Endometriosis and fertility

Last updated on 12th September 2015

Some women with endometriosis may become pregnant without any difficulty, however there is an association between endometriosis and infertility. In advanced forms of endometriosis where there is significant scarring and anatomical distortion in the pelvis release and transport of egg from the ovaries through the fallopian tubes may be compromised. Similarly sperm and embryo transport in the fallopian tubes may also be affected in these situations. Altogether, these factors may reduce fertility.

In early forms of endometriosis the association between endometriosis and infertility is more controversial. Nevertheless, this form of endometriosis is more common in women with fertility difficulties. There is also some evidence that surgical elimination of early endometriosis increases fertility rates, suggesting that even early forms of endometriosis may reduce fertility.

What are the treatment options for fertility in women with endometriosis?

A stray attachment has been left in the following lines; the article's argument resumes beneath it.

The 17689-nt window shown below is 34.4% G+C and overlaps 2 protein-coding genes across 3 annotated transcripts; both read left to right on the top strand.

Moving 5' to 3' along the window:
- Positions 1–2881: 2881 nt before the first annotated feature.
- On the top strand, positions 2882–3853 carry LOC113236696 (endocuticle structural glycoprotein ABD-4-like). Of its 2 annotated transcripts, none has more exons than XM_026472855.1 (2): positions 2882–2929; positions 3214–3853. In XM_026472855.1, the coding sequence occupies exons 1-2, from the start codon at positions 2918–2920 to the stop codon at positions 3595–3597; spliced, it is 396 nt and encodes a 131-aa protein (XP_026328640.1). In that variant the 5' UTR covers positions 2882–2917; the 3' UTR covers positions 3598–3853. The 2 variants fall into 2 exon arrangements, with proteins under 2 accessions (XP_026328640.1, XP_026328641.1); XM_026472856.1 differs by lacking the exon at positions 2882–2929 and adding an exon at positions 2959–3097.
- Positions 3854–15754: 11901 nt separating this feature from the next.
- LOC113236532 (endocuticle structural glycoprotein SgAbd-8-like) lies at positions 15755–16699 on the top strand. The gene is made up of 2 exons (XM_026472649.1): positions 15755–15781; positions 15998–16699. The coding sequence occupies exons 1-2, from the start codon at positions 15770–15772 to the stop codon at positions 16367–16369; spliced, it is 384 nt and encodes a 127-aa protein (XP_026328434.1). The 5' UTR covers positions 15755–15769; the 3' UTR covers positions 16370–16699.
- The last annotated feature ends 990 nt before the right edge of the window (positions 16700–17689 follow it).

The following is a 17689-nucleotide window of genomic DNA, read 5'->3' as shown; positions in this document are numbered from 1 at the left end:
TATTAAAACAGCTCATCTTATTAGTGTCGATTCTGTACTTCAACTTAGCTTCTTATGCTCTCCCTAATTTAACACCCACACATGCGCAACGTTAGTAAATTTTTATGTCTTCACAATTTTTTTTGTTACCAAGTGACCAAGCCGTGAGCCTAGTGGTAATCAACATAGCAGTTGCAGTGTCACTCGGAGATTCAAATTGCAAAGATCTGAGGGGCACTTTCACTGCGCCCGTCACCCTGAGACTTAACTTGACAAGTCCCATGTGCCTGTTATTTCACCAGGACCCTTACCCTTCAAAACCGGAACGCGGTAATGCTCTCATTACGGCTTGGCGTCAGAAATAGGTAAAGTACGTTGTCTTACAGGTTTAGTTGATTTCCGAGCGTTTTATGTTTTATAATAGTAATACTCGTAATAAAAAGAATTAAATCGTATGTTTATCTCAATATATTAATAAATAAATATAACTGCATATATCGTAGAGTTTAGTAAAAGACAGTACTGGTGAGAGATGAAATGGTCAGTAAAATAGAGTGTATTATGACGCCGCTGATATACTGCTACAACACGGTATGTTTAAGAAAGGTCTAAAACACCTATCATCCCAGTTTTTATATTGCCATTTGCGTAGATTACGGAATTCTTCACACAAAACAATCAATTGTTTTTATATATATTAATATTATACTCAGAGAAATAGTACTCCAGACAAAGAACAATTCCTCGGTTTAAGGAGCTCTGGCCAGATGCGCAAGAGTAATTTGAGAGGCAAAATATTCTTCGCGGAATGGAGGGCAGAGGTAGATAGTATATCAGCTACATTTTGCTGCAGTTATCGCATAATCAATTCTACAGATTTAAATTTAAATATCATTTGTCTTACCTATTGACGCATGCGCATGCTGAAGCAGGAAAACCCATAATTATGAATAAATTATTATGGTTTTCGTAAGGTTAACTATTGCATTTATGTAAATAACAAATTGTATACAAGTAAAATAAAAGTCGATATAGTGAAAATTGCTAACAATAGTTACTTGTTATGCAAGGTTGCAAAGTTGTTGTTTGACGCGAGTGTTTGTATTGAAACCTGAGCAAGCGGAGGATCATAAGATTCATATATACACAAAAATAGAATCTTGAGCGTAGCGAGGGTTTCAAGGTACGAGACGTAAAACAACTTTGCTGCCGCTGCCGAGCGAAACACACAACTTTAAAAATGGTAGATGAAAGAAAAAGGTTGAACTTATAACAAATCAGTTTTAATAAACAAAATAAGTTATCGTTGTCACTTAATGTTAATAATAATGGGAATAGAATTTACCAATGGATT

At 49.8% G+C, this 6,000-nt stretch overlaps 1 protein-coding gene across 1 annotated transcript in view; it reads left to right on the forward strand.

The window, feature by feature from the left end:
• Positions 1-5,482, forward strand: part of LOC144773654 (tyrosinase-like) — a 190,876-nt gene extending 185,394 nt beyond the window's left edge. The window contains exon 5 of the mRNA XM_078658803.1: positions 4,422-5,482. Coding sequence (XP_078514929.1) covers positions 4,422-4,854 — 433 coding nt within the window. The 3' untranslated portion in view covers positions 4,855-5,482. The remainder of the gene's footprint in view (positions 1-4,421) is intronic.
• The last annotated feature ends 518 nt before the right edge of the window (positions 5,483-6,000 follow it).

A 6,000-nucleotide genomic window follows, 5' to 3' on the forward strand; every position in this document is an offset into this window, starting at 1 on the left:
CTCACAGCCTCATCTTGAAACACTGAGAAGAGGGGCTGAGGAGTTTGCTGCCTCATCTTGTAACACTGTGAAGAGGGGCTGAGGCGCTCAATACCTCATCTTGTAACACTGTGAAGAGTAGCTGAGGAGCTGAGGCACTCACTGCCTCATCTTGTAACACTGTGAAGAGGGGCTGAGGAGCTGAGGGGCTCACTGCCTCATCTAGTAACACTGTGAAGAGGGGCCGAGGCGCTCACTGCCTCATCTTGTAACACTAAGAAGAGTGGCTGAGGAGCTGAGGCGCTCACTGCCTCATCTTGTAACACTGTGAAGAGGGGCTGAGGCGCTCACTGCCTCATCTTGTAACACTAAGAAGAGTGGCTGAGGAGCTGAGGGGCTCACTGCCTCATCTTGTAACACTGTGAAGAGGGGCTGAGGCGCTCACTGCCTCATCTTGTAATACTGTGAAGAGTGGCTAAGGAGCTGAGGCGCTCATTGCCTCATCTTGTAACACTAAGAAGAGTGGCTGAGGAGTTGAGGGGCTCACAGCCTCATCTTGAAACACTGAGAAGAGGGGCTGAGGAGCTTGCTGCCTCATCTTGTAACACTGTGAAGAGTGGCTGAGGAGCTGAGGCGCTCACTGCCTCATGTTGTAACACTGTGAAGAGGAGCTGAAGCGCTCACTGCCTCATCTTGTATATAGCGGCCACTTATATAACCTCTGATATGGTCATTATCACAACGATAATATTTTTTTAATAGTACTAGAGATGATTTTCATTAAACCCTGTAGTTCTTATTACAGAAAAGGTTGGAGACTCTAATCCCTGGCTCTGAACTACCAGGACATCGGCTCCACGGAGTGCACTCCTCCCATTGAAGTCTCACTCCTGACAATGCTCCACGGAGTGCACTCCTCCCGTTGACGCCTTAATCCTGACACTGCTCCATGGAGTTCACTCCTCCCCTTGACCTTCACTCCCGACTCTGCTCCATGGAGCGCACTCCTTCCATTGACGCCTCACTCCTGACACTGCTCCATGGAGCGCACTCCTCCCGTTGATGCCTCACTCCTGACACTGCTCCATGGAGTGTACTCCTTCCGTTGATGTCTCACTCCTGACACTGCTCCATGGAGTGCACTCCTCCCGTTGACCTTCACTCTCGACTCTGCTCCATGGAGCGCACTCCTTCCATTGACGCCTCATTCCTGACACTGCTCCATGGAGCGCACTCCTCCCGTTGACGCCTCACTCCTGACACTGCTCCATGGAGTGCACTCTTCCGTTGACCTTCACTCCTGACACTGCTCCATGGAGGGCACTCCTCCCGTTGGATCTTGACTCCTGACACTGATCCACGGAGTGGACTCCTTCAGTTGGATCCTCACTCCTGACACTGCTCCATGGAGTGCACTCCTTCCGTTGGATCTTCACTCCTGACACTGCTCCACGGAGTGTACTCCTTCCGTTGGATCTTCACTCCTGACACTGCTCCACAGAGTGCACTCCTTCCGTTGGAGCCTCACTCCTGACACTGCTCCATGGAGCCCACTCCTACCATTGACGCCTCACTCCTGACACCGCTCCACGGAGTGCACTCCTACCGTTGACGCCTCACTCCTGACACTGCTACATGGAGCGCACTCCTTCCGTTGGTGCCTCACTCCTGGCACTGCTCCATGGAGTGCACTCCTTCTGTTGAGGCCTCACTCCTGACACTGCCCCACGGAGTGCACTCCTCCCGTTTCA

Some women may conceive without any treatment. When there is a difficulty in conceiving there is no benefit of using hormonal treatment to improve fertility. Surgical treatment, usually in the form of laparoscopic surgery is known to increase chances of pregnancy.

Elimination of endometriotic spots, nodules and scarring and restoration of pelvic anatomy at surgery tends to increase pregnancy rates.

In some women with endometriosis, surgery on its own may not be enough to achieve a pregnancy and additional treatment may be needed. If the pelvic anatomy is relatively normal and the fallopian tubes are open artificial insemination (intrauterine insemination, IUI) may be beneficial.

This is usually combined with the use of fertility drugs to increase the number of eggs released during the treatment cycle to improve success rates. However when the pelvic anatomy is severely damaged, particularly when the Fallopian tubes are blocked or when the other treatment options fail, test tube baby treatment (IVF) may become necessary. In women where the fallopian tubes are severely damaged the option of removing the tubes (salpingectomy) prior to IVF treatment may be discussed.

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